I was afraid to write SF at first. When you’ve read the masterworks of the genre, it’s daunting to think you can add something new. And though I love science, I’m not a physicist, and I feared getting a technical detail wrong. But, I always wanted to write a space opera. My own Star Wars meets Dune meets 2001 meets whatever the hell I could toss in there that worked.
When I wrote the original draft for Inherit the Stars in February 2011, it was my fourth novel. None of the others had gotten published yet, but that didn’t dim my enthusiasm. I was unemployed at the time, and wrote 97,000 words in thirteen days. Though my brain would be fried at the end of each day, I loved the experience.
My three previous novels had featured a male protagonist, but I wanted a change. So at the outset, I made the main character a female—Kivita Vondir.
A young, redheaded space salvager, Kivita could hold her own in any situation. She explored planets and derelicts more out of curiosity than to make a profit. She wanted to know, and to see, what dwelled out there in the dark reaches between the stars. Deep down she knew, that in doing so, she was also exploring her own heart.
Though I had notes beforehand, it wasn’t until I leapt into that first draft that all of the elements came together. My Aldaakian Shock Troopers, my Sarrhdtuu, my love of adventure, mystery, and epiphany, and my hopes and fears for humanity’s destiny out there in the limitless void. The wide-eyed five year-old boy, the curious ten year-old stargazer, the ambitious twenty-year-old dreamer—I was all of them, and more, when I wrote the novel.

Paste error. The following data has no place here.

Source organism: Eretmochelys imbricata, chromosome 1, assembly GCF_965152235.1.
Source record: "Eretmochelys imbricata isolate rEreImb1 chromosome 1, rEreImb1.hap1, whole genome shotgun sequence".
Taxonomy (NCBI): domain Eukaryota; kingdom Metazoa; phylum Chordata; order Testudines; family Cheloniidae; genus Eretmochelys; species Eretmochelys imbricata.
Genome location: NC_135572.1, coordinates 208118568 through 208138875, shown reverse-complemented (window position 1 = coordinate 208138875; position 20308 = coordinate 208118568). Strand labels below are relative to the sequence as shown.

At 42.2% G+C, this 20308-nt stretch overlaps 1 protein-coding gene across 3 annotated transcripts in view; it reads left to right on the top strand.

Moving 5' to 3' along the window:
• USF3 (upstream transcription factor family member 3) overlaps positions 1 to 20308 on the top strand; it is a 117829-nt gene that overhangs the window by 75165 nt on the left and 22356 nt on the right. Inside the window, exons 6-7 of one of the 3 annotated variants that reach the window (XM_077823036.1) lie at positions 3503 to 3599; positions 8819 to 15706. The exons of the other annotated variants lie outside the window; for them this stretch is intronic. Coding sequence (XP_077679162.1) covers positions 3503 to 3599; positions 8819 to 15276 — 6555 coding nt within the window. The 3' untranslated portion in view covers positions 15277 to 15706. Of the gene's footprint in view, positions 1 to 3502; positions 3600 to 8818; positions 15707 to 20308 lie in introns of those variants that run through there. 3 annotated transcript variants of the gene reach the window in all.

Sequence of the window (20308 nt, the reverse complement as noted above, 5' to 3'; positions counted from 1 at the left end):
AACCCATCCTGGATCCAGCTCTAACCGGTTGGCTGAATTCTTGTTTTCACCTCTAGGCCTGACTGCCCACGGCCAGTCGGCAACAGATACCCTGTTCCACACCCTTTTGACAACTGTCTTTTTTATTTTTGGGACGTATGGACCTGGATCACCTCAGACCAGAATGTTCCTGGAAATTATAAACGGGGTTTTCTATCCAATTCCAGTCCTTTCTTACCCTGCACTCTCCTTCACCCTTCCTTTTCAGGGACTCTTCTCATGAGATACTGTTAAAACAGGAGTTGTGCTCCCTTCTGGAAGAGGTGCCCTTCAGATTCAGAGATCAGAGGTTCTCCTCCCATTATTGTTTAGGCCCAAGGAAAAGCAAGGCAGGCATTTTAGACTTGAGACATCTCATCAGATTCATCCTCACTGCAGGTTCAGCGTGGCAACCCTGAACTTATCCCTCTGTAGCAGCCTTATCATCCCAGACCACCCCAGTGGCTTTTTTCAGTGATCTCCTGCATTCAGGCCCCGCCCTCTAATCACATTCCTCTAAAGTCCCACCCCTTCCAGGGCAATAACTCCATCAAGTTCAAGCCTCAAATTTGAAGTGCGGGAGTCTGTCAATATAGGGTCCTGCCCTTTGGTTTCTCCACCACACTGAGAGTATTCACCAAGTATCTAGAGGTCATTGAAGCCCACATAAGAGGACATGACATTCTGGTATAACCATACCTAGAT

Years passed. I sold a few short stories, wrote four more novels, including a sequel to Inherit the Stars, and wondered if any of it would ever reach an editor’s desk. I’d get depressed, frustrated, indifferent—all the moods a writer suffers. But I never gave up. It seemed masochistic at times, staying up late hours, revising a novel for the upteenth time, reading the rejections in my inbox. I was still riding the edge of that circle, but barely—like a lifeless asteroid in an erratic orbit around a dying star.
Then I spotted a Penguin editor’s manuscript request on Twitter, seeking space operas. What the hell, I sent it. Months passed. I assumed Penguin wasn’t interested, and moved on.
Then I got an email expressing interest. A few weeks later, I was offered a contract. I was still completing my circle. Still on course.
Now, when Inherit the Stars finally hits the shelves, the circle will only be complete when you, the reader, picks up a copy and reads it. This lifelong curve that my imagination has traveled doesn’t end just because my book gets published. It continues when you, too, are transported along with Kivita to worlds covered in skyscraper-sized geodes, through vicious battles with tentacled pirates, and across starry vistas where the light within us illuminates the darkness without.
But that’s only the first circle; the initial orbit. My imagination has many other circles to travel, many other stories to discover. I hope you’ll travel them with me.